Category: History

Page: 992

View: 911

John Keane's The Life and Death of Democracy will inspire and shock its readers. Presenting the first grand history of democracy for well over a century, it poses along the way some tough and timely questions: can we really be sure that democracy had its origins in ancient Greece? How did democratic ideals and institutions come to have the shape they do today? Given all the recent fanfare about democracy promotion, why are many people now gripped by the feeling that a bad moon is rising over all the world's democracies? Do they indeed have a future? Or is perhaps democracy fated to melt away, along with our polar ice caps? The work of one of Britain's leading political writers, this is no mere antiquarian history. Stylishly written, this superb book confronts its readers with an entirely fresh and irreverent look at the past, present and future of democracy. It unearths the beginnings of such precious institutions and ideals as government by public assembly, votes for women, the secret ballot, trial by jury and press freedom. It tracks the changing, hotly disputed meanings of democracy and describes quite a few of the extraordinary characters, many of them long forgotten, who dedicated their lives to building or defending democracy. And it explains why democracy is still potentially the best form of government on earth -- and why democracies everywhere are sleepwalking their way into deep trouble.

The Confidence Trap

A History of Democracy in Crisis from World War I to the Present

Author: David Runciman

Publisher: Princeton University Press

ISBN: 1400888751

Category: Political Science

Page: 416

View: 5036

Why do democracies keep lurching from success to failure? The current financial crisis is just the latest example of how things continue to go wrong, just when it looked like they were going right. In this wide-ranging, original, and compelling book, David Runciman tells the story of modern democracy through the history of moments of crisis, from the First World War to the economic crash of 2008. A global history with a special focus on the United States, The Confidence Trap examines how democracy survived threats ranging from the Great Depression to the Cuban missile crisis, and from Watergate to the collapse of Lehman Brothers. It also looks at the confusion and uncertainty created by unexpected victories, from the defeat of German autocracy in 1918 to the defeat of communism in 1989. Throughout, the book pays close attention to the politicians and thinkers who grappled with these crises: from Woodrow Wilson, Nehru, and Adenauer to Fukuyama and Obama. In The Confidence Trap, David Runciman shows that democracies are good at recovering from emergencies but bad at avoiding them. The lesson democracies tend to learn from their mistakes is that they can survive them—and that no crisis is as bad as it seems. Breeding complacency rather than wisdom, crises lead to the dangerous belief that democracies can muddle through anything—a confidence trap that may lead to a crisis that is just too big to escape, if it hasn't already. The most serious challenges confronting democracy today are debt, the war on terror, the rise of China, and climate change. If democracy is to survive them, it must figure out a way to break the confidence trap.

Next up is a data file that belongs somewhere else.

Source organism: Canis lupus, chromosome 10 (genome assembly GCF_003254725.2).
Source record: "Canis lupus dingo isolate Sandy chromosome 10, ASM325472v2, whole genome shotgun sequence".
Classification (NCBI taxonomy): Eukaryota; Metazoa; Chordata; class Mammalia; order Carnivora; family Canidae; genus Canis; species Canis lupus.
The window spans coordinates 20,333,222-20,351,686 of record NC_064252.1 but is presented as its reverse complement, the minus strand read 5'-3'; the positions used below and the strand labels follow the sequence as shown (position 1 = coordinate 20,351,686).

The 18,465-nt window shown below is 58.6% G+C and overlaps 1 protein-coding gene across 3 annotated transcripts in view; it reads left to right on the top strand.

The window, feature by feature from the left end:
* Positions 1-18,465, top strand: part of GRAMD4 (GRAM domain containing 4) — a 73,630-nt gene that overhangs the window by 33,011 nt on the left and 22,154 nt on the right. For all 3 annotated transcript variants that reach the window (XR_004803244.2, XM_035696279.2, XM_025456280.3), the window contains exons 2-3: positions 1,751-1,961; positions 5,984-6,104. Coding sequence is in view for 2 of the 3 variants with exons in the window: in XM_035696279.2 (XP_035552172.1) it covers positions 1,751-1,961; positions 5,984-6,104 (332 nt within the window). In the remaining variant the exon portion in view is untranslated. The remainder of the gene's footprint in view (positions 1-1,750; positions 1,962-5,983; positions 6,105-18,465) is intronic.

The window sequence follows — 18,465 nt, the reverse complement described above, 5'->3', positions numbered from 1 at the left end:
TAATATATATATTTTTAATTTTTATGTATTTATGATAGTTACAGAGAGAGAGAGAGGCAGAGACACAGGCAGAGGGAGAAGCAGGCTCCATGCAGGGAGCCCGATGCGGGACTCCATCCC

Our Damaged Democracy

We the People Must Act

Author: Joseph A. Califano

Publisher: Simon and Schuster

ISBN: 1501144618

Category: Business & Economics

Page: 336

View: 1707

This authoritative and passionate scrutiny of the three branches of government reveals the changes—political, cultural, constitutional, technological, institutional—that render our government completely dysfunctional, and the urgent need to fix our democracy before it’s too late. If you’ve been watching the news and worrying that our democracy no longer works, this book will help you understand why you’re right. There is colossal concentration of power in the Presidency. Congress is crippled by partisanship and dependence on special interest money. The Supreme Court and many lower federal courts are riven by politics. Add politically fractured and fragile media, feckless campaign finance laws, rampant income and education inequality, and multicultural divisions, and it’s no wonder our leaders can’t agree on anything or muster a solid majority of Americans behind them. With decades as a leader in government, law, and business, Joseph A. Califano, Jr. has the maturity to be party-neutral in his evaluation and the perspective to see the big picture of our democracy. Using anecdotes and examples featuring every modern president and actions of both parties, Califano makes the urgent case that we do not need to agree, but we do need to trust each other and be worthy of that trust, in order to bring back systems of government that protect freedom and promote fairness. The longer we wait to fix these problems, the more dangerous our situation will become. Our Damaged Democracy is the rallying cry we need to get our country back on track.